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    A general view taken on March 31, 2016 shows a photographer holding his picture of the Temple of Bel taken on March 14, 2014 in front of the remains of the historic temple after it was destroyed by Islamic State (IS) group jihadists in September 2015 in the ancient Syrian city of Palmyra

    Abu Dhabi Conference Participants Agree to Set Up Heritage Protection Fund

    © AFP 2019 / JOSEPH EID
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    According to the so-called Abu Dhabi Declaration issued at the conclusion of the Safeguarding Endangered Cultural Heritage conference, representatives of around 40 countries agreed on Saturday to establish a fund to protect heritage sites in war zones and set up a network of safe havens for artworks in jeopardy.

    MOSCOW (Sputnik) Representatives of around 40 countries agreed on Saturday to establish a fund to protect heritage sites in war zones and set up a network of safe havens for artworks in jeopardy, the so-called Abu Dhabi Declaration issued at the conclusion of the Safeguarding Endangered Cultural Heritage conference said.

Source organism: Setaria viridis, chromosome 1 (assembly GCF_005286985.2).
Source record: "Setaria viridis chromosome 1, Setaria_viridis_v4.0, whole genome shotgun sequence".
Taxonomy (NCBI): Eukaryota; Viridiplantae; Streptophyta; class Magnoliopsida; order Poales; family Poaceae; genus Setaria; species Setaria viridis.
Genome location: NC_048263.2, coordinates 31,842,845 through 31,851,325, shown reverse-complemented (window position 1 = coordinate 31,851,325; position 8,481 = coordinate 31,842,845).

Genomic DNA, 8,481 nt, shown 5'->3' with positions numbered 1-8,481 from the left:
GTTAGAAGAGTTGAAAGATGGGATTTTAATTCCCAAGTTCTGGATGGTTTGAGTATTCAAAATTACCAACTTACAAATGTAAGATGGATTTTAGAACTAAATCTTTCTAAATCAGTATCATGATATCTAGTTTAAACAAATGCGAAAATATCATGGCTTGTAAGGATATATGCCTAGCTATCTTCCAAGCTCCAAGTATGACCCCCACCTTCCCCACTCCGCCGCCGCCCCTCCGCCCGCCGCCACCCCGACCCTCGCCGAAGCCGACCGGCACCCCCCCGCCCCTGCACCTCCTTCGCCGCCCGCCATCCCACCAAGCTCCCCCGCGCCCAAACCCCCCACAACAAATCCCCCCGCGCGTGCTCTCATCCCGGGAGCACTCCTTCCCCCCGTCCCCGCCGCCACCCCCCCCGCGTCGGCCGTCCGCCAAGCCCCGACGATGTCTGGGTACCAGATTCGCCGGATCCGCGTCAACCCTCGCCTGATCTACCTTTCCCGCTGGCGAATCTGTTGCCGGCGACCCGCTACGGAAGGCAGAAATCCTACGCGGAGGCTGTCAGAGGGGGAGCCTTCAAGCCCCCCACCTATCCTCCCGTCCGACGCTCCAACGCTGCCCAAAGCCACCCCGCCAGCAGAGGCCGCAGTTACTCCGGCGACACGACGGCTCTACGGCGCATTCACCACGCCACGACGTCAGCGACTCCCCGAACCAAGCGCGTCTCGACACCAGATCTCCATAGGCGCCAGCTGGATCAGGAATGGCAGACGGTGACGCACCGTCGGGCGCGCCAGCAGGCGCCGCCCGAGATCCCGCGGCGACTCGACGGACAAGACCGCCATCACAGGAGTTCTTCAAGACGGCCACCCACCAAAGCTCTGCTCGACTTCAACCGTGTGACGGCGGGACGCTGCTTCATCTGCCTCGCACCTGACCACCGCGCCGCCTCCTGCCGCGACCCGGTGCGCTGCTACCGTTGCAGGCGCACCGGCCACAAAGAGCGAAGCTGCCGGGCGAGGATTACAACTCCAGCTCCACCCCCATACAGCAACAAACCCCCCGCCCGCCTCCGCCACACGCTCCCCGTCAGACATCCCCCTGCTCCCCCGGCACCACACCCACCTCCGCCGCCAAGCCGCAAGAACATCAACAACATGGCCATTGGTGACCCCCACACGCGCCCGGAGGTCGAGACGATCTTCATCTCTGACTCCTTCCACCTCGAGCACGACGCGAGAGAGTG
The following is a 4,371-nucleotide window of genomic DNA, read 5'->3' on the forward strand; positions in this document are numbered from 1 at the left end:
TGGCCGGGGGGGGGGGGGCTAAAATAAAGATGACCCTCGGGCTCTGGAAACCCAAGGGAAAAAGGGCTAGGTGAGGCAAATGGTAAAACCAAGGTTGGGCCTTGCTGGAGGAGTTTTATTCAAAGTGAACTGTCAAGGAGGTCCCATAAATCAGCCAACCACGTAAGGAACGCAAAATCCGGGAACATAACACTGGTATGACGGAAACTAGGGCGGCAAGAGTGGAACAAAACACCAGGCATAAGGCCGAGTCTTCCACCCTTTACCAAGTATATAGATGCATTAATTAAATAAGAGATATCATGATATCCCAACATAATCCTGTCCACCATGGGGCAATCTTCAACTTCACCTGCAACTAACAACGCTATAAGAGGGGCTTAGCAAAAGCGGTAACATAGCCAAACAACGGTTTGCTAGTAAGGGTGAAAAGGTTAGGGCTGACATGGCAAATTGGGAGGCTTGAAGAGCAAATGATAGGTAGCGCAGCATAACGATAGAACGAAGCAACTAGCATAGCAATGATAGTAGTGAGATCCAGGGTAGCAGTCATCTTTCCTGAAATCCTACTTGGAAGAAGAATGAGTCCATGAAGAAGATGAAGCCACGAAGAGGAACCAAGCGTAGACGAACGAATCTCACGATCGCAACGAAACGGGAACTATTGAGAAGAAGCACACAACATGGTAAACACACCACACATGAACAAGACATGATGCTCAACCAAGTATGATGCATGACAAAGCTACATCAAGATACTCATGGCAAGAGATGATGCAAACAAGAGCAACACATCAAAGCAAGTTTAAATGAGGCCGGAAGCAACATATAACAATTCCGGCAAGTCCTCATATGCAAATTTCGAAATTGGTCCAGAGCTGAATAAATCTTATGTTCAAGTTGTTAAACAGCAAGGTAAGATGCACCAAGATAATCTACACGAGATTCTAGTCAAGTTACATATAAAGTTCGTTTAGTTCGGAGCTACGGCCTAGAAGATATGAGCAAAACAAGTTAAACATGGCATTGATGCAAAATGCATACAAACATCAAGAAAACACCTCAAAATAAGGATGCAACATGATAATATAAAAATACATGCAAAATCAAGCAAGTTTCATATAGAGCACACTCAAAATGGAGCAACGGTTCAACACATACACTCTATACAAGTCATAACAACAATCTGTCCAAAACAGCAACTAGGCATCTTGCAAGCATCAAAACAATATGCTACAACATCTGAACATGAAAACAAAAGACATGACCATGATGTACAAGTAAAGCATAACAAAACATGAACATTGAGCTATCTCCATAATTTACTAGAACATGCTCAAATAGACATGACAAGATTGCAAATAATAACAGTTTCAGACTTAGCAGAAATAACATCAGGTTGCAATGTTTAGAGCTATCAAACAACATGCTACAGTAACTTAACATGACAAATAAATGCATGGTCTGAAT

"We commit ourselves to pursuing two ambitious and long-term objectives to ensure the mobilization of the international community for the preservation of the heritage: The establishment of an international fund for the protection of cultural heritage in danger in times of armed conflict… The creation of an international network of shelters to temporarily safeguard cultural property endangered by armed conflicts or terrorism on their territory," the text of the declaration released on the French Foreign Ministry's website showed.

    The fund will finance preventive or emergency measures, combat illicit trafficking in cultural property and participate in the restoration of damaged cultural property.

    According to the declaration, a follow-up conference will be held in 2017 to evaluate the implementation of the initiatives and the first projects financed by the fund.

    The meeting was organized in part as a response to the destruction and looting of archaeological sites in Iraq and Syria by the Daesh terrorist group, which is outlawed in Russia and the United States, among many other counties.

    In 2015, Daesh militants destroyed some of the antiquities, including a 2,000-year arch and two pre-Islamic temples, in the ancient Syrian city of Palmyra. The group also bulldozed Nimrud, an ancient Assyrian city, located 30 kilometers south of the Iraqi city of Mosul.


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